He reached the doors, put his hand to push them open and screamed as intense heat bit into his skin. He pulled his hand away, staring in disbelief at the scar that spread across his palm.
Feydo's voice rumbled across the room, “I did not give you leave to go, courtier.” He rose, cross-legged in the air; steam pulling up from the pool and condensing under him until he was sat firmly upon an incongruously white, fluffy cloud. With a gesture he propelled himself across the chamber. “You did not listen,” he admonished. “We are not engaged in a fruitless search at all, we simply seek the obvious, something to act as our agent in the mortal world.”
“Which would be what?” Darian demanded angrily.
“We will know when we find it. One does not hurry magic.” Feydo replied cryptically.
“Master, it has found something!” Alastair shouted from the other side of the room and the others sped back to their places to stare into the boiling, bubbling water.
The dog was big, heavily muscled under its glossy coat. A basket muzzle constrained its mouth but even so it was barking as best it could at the piece of rag that hung above it, hovering just out of reach. The beast lunged up at it, but the rag kept just out of reach.
Brendan stood at the edge of the Green Man's beer garden staring at the scene in bewilderment. He had pursued the strange cloth as it hurried through the town, moving faster once it realised that the youth was following it. The thing had made a sudden bolt for the pub, as if something had drawn it to the old, medieval building. It had hovered about the sign for an instant before suddenly rising over the roof and down into the pub garden at the building's rear.
Now the patrons, most of them old men, were staring out into the garden to see what was causing Mungo, Fred Cooper's dog, to make such a racket.
“What the hell's wrong with your dog, Fred?” The landlady Lisa Bannister asked nervously; she did not like dogs overly much, especially not the big type. She had read in the paper about another child being killed in a savage dog attack only last week; her thoughts were drawn to her own children, sleeping upstairs.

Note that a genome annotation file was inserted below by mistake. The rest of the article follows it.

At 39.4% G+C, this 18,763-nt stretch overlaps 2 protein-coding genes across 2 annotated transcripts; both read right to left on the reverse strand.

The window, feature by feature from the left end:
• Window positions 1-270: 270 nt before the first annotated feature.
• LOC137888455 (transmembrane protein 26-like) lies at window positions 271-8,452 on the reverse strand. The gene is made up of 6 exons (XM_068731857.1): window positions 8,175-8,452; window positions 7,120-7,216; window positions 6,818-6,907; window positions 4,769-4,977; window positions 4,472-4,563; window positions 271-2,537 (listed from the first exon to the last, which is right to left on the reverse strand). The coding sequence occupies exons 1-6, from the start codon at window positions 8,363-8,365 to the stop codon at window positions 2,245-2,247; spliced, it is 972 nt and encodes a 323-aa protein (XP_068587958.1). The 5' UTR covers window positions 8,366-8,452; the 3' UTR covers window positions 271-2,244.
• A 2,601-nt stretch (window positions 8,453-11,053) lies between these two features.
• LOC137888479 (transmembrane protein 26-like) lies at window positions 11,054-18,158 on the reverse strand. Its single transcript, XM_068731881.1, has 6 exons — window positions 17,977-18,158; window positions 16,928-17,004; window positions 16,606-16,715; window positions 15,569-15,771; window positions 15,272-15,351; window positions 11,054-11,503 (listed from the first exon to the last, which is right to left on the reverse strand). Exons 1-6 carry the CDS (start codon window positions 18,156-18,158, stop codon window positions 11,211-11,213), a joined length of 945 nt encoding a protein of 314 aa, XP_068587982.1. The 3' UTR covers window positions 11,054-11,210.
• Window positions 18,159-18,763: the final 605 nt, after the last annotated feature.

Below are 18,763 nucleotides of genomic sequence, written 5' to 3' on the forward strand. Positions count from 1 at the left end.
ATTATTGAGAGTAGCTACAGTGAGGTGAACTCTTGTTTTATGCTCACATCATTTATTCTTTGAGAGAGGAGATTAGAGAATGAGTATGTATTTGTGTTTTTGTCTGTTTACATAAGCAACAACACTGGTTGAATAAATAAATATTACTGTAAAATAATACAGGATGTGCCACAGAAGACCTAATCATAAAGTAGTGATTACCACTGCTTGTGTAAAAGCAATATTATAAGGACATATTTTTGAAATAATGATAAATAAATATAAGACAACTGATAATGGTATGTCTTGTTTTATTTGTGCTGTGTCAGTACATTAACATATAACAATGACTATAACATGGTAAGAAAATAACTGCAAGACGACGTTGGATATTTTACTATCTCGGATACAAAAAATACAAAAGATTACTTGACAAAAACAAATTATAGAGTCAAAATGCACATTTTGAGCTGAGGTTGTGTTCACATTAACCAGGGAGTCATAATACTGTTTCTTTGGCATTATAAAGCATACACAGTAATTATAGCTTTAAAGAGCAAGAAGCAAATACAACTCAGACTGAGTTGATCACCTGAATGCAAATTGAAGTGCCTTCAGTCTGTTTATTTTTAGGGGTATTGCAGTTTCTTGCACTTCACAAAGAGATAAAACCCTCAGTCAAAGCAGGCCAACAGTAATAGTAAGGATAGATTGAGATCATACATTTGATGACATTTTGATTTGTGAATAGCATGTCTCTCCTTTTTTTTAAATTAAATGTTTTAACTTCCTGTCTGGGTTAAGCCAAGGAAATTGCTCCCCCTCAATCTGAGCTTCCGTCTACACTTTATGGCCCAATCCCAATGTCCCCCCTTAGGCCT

“No idea, daft animal,” Fred said and strode to the back door, “Hoi Mungo, down!” His tone brooked no disagreement, in normal circumstances that would have been the end of it. Mungo was a good, well trained, dog; he obeyed his owner.
Tonight though, things were different, all the obedience training in the world would make no difference. The rag seemed to make a decision, it darted forward and settled onto the dog's back.
“Wait,” Brendan ran forward. “Leave him alone!” He had no idea why he did such a thing, but the sense that had alerted him to the rag's presence also told him that no good could come of what it was doing.
The rag writhed on the dog's back, the tails spreading over its short black fur. Where they settled they seemed to meld, shifting slightly as if they were looking to find the right place. Slick ichor seemed to rise from the beast's body, tentacles of dark purple matter rose and fell between the animal and the piece of cloth.
Brendan grabbed at the rag, trying to pull it off, ignoring Fred Cooper's cry of, “Brendan Fletcher, what are you doing with my dog?” The cloth felt slick; it was clammy and unnaturally warm, as if it were a living creature. He struggled to grip it, it slipped from his grasp and he realised that less and less of it was rising from the dog's flesh.
Mungo barked furiously, louder and louder. Brendan was suddenly aware of how much the dog's jaws gaped. There was a ripping noise, the muzzle split, falling useless and broken to the ground.
Fred Cooper came running out of the pub, as fast as he could. “Mungo, down! I said down damn you.” He glared at Brendan, “And as for you, when I see your father ...”
His voice faded away as the dog, Mungo no more, snapped his head around. Brendan made a last grab for the rag but it was gone, reduced to nothing more than a pattern in the dog's fur. The last tentacles writhed and settled down into the beast's flanks, vanishing completely.
Fred tried again, “Mungo.”
The dog ignored him, turned towards Brendan, a deep growl rumbling in his throat. A wrench of his neck snapped the chain that tethered him to the pub's veranda, his collar came away in scraps as his throat grew thick and mastiff like. He took a step forward, head dipping maliciously, eyes shining with a terrible green light; eager to be rid of the pest of a human that had harried the thing that bonded to him, whispered to him and slowly ate away at his mind, would keep eating until the dog was a hollowed out puppet fuelled only by faerie magic.
The last of the sun's rays' vanished beneath the horizon and there was only the night and the dog. Brendan made his decision, turned on his heel and ran.
“Mungo?” Fred Cooper asked, but the dog was gone, running after the blonde youth, over the back wall and away into the rest of the town.